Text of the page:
The Tom Bearden

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Subject: RE: Lifters / Eric Laithwaite
Date: Wed, 22 May 2002 10:54:46 -0500


Dear Patrick,


Thanks for the info, and I did and do admire Professor Laithwaite.  I only met him once and briefly, but liked him immediately.  His work was also important, and I do believe that much remains to be learned about gyros.  And he certainly did comprehend that Heaviside's extra energy circulation component had electrogravitational consequences.  I still think he got a bum deal from the Royal Society when no proceedings of his invited lecture was published, the first such time that happened in 200 years or so.


On the gyro experiment in water, the gyro should be completely enclosed so that no contact is made between the spinning wheel and the water (otherwise, we are converting mechanical stored energy into work being done upon the surface of the water) and even between the moving air around the gyro wheel and the water.  Then if in a closed box it floats for awhile when spinning, and doesn't float for a while when not spinning, one then would be faced with trying to explain the anomaly.


Best wishes,


Tom Bearden


From:  Patrick  / London / UK

22nd May  2002

FAO Tom Bearden / please forward if necessary

Dear Colonel Bearden,

I was interested to read you comments on Eric Laithwaite in a recent
correspondence reply. In my estimation Professor Laithwaite was one of the
great engineering minds of the post war period, but sadly without due honour in his own time. As you say, he had radical and important ideas about gyro precession and propulsion, which probably limited his career. Not many scientists or engineers seem to appreciate the reality of precessional forces. A lot of them want to confine the idea to the nutation of the earthıs axis, but it is omni present in all dynamic systems.
Laithwaite was reasonably well known for his work on linear induction motors, and several of his lectures were broadcast on British TV, including demonstrations with massive, bench top gyros. I can still clearly remember him telling a studio audience of schoolchildren that proper, open research into gyro precession / propulsion was being neglected and discouraged.
Many years later, I conceived (in a dream !) a simple experiment which happens to work fine in reality, and demonstrates the principle for just a few pounds / dollars. Here goes:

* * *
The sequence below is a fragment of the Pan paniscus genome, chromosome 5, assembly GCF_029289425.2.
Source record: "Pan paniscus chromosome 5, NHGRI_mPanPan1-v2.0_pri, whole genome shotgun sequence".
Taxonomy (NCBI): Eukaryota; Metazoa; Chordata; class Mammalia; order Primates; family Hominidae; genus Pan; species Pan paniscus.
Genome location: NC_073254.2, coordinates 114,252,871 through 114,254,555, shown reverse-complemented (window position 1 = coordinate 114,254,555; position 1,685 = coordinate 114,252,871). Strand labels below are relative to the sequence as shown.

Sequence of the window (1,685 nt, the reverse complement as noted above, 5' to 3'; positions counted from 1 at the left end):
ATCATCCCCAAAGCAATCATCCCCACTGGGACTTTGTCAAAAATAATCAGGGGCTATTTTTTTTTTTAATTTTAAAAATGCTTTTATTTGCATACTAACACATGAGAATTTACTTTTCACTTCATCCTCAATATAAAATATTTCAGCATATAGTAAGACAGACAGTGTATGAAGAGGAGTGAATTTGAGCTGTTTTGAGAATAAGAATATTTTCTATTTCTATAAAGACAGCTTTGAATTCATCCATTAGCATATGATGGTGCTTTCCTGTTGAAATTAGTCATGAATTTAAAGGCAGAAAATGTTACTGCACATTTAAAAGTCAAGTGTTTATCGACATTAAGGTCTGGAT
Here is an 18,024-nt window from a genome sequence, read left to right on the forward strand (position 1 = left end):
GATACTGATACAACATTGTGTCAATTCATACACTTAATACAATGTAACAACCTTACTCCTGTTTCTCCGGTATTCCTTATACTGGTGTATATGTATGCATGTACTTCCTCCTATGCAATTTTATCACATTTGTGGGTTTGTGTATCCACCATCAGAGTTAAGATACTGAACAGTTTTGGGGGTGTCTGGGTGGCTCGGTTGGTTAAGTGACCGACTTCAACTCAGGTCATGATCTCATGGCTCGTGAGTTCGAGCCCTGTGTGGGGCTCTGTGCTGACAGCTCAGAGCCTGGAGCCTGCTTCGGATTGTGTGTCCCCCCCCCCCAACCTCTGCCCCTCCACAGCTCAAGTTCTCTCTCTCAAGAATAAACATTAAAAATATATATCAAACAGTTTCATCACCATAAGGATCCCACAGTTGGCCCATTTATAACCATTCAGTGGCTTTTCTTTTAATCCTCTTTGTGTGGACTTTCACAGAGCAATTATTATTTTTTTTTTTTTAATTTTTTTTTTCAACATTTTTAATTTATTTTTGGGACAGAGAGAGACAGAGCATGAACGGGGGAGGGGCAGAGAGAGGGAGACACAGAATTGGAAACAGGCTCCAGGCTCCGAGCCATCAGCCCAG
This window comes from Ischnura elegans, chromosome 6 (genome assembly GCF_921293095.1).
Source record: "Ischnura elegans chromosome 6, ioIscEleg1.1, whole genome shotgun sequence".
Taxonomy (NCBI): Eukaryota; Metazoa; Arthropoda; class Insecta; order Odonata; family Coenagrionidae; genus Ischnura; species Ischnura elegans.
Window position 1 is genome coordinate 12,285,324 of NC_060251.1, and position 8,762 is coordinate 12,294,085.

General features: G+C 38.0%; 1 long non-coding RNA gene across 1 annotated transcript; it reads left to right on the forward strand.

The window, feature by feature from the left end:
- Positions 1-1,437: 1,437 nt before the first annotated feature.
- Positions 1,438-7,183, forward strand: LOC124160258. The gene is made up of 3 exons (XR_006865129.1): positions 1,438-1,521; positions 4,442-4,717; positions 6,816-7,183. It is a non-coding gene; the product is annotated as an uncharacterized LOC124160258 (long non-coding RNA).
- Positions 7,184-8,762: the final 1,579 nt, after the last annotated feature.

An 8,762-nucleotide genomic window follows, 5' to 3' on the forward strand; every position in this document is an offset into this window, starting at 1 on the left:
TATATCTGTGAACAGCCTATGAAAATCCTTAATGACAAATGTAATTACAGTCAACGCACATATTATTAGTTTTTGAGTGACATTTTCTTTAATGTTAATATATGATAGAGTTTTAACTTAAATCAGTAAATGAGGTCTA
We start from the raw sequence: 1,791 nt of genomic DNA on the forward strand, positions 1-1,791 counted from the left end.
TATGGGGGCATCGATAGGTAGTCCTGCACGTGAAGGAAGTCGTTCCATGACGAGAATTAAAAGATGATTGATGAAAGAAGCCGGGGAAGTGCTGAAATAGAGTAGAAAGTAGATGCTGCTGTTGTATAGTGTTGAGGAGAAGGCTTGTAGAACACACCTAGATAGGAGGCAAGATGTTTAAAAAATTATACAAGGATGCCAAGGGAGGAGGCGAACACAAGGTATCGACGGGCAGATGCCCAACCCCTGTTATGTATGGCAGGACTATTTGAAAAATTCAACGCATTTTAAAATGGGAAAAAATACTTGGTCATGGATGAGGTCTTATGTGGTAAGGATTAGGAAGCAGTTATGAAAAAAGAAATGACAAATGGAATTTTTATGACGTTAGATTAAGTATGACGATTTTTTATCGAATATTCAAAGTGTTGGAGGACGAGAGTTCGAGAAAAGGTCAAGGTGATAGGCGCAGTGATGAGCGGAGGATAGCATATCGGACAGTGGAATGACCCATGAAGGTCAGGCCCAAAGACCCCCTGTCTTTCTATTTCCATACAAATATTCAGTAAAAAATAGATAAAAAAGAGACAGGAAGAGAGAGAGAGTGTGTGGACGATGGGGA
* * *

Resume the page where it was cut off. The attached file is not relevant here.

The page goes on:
Purchase a small gyro of the kind designed like a Œspinning topı, where the flywheel is mounted inside a streamlined plastic casing, which is practically watertight. These are commercially available as toys in the UK.
Place the gyro in a large tank or bath of water. It quickly sinks.
Take the same gyro, dry it off, and power it up to the maximum possible revs. Carefully place the spinning gyro back into the water. Now it floats, for 10-15 seconds, maybe longer, until the flywheel starts to dump energy too quickly. Other lateral movements can also be seen.
So there it is !  An active gyro weighs less than the same gyro when Œinertı or Œstaticı. Its mass is the same, but it weighs less, just like a man on the moon.
The obvious question is how come this particular force is only manifest in the water ? My insatnt hunch answer is as follows:
The spinning flywheel develops precessional forces at ninety degrees to the plane of rotation, in other words parallel to the axis of spin. The greater the mass acceleration of the flywheel, the greater the precessional force.
Air alone does not provide sufficient mass density for these forces to react against visibly, but water does. Precession begets precession, again at ninety degrees, and so a small lateral movement may also be seen.
I can only assume that this disparity in mass density is sufficient such that the forces act only to support the gyro, without, at the same time, working to sink it. In other words, when a gyro spins in the air, supported on a massive body, the precessional forces, in reality, (but non observably) are generated equally on both sides of the flywheel, along the axis of spin, but in each case away from the centre of spin. Being equal they will tend to cancel out. The presence of the air / water interface alters this equation;
it is suficiently asymmetric that the gyro can float as long as flywheel spins fast enough.
Anyway, that is my strictly non  academic contribution.
Best wishes and good luck in your endeavours